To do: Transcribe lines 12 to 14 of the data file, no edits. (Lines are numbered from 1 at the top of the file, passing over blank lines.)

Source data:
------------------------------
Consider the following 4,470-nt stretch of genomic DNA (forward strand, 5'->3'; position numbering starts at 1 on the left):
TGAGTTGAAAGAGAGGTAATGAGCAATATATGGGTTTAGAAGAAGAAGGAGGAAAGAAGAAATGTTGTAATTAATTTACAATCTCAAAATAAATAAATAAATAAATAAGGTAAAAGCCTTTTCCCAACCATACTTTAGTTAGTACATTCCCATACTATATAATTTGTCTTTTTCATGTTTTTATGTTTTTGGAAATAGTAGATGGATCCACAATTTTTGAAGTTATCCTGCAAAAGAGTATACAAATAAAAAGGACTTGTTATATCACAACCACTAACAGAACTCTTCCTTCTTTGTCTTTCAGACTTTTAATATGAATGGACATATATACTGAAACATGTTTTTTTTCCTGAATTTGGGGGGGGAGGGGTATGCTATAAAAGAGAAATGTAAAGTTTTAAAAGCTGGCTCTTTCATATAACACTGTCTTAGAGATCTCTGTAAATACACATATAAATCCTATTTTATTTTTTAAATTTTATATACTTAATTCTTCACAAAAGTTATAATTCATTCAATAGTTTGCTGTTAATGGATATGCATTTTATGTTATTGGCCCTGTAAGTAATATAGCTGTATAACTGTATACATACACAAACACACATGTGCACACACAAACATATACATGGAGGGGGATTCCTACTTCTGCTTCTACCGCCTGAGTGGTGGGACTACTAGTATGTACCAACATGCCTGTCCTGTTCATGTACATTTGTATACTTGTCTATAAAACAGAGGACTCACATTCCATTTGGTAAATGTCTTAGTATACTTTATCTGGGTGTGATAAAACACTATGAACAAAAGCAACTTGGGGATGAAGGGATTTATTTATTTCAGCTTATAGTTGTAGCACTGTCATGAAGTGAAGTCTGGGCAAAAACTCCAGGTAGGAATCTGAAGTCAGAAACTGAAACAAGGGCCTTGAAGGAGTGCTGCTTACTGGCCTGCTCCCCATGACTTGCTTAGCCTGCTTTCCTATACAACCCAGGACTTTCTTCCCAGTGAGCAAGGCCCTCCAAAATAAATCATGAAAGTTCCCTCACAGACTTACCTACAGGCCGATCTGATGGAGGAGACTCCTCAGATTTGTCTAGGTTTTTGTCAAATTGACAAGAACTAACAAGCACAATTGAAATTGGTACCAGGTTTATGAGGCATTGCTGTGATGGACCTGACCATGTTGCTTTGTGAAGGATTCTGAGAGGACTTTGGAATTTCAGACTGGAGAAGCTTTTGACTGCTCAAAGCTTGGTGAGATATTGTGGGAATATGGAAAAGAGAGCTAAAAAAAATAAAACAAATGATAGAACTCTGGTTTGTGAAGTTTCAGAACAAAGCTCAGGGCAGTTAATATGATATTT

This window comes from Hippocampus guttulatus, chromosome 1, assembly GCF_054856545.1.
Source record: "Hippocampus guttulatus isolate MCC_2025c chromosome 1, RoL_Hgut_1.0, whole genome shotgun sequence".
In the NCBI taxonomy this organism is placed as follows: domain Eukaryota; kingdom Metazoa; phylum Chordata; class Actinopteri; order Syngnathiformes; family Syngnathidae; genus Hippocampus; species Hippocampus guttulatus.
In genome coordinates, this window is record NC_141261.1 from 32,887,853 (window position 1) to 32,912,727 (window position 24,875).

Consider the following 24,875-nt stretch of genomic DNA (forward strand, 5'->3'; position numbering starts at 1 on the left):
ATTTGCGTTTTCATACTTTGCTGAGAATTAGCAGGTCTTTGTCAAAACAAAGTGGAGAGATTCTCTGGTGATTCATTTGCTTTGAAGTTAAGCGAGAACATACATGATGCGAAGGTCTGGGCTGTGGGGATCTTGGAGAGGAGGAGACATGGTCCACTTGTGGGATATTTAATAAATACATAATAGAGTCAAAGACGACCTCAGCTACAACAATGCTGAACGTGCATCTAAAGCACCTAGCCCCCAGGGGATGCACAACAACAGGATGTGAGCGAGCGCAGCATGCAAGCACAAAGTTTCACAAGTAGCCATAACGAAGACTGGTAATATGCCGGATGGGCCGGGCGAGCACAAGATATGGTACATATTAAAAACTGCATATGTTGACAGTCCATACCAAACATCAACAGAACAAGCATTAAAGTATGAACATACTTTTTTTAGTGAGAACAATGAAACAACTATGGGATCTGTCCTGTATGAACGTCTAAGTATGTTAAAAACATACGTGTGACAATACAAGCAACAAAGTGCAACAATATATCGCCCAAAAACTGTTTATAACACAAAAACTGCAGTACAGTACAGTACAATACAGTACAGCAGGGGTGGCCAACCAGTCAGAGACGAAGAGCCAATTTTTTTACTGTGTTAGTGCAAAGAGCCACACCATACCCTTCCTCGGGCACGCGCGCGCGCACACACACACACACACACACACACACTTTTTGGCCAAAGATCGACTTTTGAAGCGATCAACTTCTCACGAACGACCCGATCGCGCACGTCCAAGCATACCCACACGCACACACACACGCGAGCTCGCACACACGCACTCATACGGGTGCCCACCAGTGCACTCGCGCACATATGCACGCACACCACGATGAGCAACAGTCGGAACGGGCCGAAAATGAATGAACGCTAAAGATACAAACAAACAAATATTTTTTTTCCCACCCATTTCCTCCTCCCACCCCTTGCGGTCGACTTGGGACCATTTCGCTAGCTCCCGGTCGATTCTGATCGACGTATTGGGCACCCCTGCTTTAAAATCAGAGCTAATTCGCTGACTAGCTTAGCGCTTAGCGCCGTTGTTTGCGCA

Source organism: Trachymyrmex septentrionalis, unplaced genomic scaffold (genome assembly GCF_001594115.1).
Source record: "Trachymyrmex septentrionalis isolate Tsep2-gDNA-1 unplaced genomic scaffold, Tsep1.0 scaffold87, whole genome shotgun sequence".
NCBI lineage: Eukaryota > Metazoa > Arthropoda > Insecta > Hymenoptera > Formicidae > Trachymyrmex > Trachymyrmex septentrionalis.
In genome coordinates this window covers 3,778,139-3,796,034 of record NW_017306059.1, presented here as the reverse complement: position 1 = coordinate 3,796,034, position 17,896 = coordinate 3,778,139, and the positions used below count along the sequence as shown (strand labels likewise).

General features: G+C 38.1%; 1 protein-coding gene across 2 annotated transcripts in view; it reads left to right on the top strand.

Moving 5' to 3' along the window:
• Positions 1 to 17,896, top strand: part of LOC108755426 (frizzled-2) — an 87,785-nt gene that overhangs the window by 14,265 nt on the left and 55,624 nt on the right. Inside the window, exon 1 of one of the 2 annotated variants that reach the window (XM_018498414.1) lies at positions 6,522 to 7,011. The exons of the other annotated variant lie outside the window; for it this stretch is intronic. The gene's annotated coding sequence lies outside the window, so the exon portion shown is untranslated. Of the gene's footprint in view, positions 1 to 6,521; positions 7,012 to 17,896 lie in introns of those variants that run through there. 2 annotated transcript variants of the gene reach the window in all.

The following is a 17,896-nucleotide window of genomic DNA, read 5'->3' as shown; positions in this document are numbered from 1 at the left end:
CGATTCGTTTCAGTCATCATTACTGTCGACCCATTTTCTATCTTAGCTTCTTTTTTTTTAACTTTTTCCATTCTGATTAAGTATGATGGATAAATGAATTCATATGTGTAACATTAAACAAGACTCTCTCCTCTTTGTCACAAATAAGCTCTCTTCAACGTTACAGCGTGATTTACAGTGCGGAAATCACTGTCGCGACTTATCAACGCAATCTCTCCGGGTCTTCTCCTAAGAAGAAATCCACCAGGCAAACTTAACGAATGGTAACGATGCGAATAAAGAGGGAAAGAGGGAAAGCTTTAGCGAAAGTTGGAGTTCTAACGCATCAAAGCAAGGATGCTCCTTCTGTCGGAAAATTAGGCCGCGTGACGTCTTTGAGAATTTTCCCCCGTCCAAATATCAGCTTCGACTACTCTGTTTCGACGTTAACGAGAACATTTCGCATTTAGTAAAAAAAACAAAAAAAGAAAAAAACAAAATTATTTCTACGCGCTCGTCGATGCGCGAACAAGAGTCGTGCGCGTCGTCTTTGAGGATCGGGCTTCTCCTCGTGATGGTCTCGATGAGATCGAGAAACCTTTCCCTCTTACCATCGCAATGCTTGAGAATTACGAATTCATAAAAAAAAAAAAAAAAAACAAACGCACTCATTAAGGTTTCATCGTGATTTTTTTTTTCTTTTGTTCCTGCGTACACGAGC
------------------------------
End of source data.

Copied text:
In genome coordinates this window covers 3,778,139-3,796,034 of record NW_017306059.1, presented here as the reverse complement: position 1 = coordinate 3,796,034, position 17,896 = coordinate 3,778,139, and the positions used below count along the sequence as shown (strand labels likewise).

General features: G+C 38.1%; 1 protein-coding gene across 2 annotated transcripts in view; it reads left to right on the top strand.

Moving 5' to 3' along the window: